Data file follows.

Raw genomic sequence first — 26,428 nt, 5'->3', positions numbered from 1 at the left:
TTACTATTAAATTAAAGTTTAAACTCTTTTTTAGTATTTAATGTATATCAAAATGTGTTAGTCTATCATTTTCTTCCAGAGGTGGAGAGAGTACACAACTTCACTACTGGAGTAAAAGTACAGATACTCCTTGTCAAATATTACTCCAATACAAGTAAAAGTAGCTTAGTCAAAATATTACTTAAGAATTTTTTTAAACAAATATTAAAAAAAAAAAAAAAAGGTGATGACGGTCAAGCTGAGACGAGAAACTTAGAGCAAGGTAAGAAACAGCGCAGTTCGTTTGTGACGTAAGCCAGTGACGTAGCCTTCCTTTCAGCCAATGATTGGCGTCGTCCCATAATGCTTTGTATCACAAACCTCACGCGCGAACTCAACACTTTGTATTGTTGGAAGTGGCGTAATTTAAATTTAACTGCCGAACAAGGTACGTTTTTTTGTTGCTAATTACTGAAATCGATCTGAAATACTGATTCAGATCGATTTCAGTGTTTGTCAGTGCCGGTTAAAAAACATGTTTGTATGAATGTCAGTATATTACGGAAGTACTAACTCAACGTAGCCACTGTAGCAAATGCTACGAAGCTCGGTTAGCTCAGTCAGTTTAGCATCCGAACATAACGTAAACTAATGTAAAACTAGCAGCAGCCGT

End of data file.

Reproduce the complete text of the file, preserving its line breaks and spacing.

Raw genomic sequence first — 26,428 nt, 5'->3', positions numbered from 1 at the left:
TTACTATTAAATTAAAGTTTAAACTCTTTTTTAGTATTTAATGTATATCAAAATGTGTTAGTCTATCATTTTCTTCCAGAGGTGGAGAGAGTACACAACTTCACTACTGGAGTAAAAGTACAGATACTCCTTGTCAAATATTACTCCAATACAAGTAAAAGTAGCTTAGTCAAAATATTACTTAAGAATTTTTTTAAACAAATATTAAAAAAAAAAAAAAAAGGTGATGACGGTCAAGCTGAGACGAGAAACTTAGAGCAAGGTAAGAAACAGCGCAGTTCGTTTGTGACGTAAGCCAGTGACGTAGCCTTCCTTTCAGCCAATGATTGGCGTCGTCCCATAATGCTTTGTATCACAAACCTCACGCGCGAACTCAACACTTTGTATTGTTGGAAGTGGCGTAATTTAAATTTAACTGCCGAACAAGGTACGTTTTTTTGTTGCTAATTACTGAAATCGATCTGAAATACTGATTCAGATCGATTTCAGTGTTTGTCAGTGCCGGTTAAAAAACATGTTTGTATGAATGTCAGTATATTACGGAAGTACTAACTCAACGTAGCCACTGTAGCAAATGCTACGAAGCTCGGTTAGCTCAGTCAGTTTAGCATCCGAACATAACGTAAACTAATGTAAAACTAGCAGCAGCCGT